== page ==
Topi (Damaliscus lunatus)


Class: Mammalia
Order: Artiodactyla
Family:    Bovidae
Size:    Length: 5 to 6 feet (1.5 to 1.8 m)  Height: 42 to 50 inches (1.05 to 1.26 m) to shoulder
Weight: 198 to 353 pounds (90 to 160 kg)
Diet: Grass and leaves
Distribution: Africa
Young:  1 calf per year
Animal Predators:  Lions, leopards, cheetahs, hyenas and Cape hunting dogs
IUCN Status: Lower Risk, Conservation Dependent
Terms: Young: Calf   Group: Herd
Lifespan: 12 to 15 years



           Topi is an African native name meaning antelope.

           When topis grow older than 15 years of age, their teeth begin to fall out.

           When alarmed, topis can may reach speeds in excess of 44 miles (70 km) per hour.


These medium-sized antelopes have slightly curved, ringed horns that extend up to 28 inches (71 cm) in length. Their reddish-brown fur is short and glossy and they have black markings on their legs and face. More rarely, white markings are found. Their tail has long, black fur at the tip. There are slight humps on their shoulders. Males and females are very similar in appearance. 



Topis are found in grasslands and lightly wooded savannas.


Feeding Habits

Topis eat mainly grass and leaves. They feed during the day and need to find drinking water at least once every other day. 



Births usually occur between July and December and the gestation period lasts approximately eight months. Newborns are fawn coloured but grow darker as they age. They remain hidden in long grass until they are a few days old and can keep up with the herd. Calves form nursery groups and play together while one or two females watch over the group as the other mothers graze. Calves are weaned at approximately four months and stay with their mothers until they are approximately one year of age. Females reach sexual maturity by the time they reach two years, while males reach maturity at three; however, males usually do not breed before the age of four.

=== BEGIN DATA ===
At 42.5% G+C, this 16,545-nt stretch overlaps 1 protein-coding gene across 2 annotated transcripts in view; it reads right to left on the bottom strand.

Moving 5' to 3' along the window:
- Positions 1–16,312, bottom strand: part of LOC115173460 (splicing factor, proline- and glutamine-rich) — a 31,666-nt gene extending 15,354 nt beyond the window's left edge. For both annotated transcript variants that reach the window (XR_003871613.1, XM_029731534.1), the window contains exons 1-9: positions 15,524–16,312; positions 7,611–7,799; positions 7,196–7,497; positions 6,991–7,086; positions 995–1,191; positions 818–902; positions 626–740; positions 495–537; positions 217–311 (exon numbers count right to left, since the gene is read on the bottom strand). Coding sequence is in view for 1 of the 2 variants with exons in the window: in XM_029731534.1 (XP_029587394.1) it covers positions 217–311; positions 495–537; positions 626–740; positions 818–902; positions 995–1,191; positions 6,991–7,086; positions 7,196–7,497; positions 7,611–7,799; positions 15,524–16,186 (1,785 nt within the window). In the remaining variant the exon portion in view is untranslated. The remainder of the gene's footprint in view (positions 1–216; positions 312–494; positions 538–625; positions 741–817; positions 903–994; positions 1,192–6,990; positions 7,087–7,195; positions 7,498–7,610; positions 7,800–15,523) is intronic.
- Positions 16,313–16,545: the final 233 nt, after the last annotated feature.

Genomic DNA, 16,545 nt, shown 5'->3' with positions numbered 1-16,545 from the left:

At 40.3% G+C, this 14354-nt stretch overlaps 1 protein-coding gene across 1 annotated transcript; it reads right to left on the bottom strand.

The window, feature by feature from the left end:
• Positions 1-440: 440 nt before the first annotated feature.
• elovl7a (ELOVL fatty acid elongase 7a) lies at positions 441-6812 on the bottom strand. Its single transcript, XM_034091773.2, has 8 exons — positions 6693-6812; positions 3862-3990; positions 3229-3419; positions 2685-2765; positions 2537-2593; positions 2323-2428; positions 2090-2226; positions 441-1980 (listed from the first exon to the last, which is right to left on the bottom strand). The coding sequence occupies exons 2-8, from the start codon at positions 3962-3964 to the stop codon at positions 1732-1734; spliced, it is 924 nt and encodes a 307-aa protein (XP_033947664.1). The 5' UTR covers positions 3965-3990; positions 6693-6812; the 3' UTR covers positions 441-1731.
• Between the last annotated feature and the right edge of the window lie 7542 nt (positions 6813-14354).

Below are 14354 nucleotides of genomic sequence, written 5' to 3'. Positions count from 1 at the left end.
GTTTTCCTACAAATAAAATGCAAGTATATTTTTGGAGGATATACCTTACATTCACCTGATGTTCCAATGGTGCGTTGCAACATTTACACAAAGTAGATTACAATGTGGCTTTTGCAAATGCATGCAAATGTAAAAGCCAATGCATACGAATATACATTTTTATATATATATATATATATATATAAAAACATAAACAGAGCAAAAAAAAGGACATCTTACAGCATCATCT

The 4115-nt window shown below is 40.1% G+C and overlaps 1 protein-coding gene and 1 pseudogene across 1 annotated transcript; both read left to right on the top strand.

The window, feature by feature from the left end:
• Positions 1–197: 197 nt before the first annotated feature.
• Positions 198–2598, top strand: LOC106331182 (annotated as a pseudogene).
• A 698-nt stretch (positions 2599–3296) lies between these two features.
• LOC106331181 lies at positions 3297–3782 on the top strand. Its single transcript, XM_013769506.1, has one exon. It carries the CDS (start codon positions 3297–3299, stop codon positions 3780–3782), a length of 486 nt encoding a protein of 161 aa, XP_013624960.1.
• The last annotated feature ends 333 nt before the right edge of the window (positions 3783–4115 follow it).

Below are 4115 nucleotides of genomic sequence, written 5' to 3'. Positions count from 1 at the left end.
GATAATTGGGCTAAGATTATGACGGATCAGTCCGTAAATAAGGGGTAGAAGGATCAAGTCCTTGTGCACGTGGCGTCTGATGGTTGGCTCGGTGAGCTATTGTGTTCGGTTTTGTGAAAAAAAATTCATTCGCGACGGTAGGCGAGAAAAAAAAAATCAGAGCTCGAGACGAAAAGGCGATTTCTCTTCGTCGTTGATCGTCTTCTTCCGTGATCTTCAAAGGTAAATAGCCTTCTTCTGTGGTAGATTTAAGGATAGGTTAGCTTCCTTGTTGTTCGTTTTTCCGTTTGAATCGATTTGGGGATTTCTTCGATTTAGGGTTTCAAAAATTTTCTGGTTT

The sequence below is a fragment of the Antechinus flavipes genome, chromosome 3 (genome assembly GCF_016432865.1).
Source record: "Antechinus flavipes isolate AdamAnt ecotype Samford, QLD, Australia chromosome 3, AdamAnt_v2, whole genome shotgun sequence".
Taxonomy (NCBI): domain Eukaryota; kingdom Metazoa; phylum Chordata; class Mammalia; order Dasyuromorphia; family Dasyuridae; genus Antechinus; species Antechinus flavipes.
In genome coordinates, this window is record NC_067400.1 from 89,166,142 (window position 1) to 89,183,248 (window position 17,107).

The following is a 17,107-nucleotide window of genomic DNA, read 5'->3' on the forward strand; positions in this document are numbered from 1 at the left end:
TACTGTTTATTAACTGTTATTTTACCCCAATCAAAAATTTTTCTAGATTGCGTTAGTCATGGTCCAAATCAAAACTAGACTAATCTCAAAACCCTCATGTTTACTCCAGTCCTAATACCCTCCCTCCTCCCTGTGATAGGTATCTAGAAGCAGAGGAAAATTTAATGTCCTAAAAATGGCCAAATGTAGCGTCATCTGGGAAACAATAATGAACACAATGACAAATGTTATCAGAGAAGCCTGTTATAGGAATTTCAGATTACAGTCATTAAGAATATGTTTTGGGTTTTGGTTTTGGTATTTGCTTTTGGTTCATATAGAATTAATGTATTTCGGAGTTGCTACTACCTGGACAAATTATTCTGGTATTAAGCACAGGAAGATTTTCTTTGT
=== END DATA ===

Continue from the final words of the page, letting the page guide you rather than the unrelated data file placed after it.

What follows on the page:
Topis are social animals that live in herds of 15 to 30 individuals, meeting up with other herds during migration times to create groups that number into the hundreds. Not all topis migrate, however. Some live in resident herds that stay in the same vicinity year round. While the herd grazes or rests, one topi will stand on a termite mound to survey the surrounding area to watch for predators.   



According to the IUCN, the subspecies Damaliscus lunatus korrigum is considered Vulnerable, while the subspecies Damaliscus lunatus tiang is considered Lower Risk, Near Threatened. Habitat loss due to ranching and human development is one of the major threats to topis.



National Audubon Society Field Guide to African Wildlife, Alfred A. Knopf, New York, 1998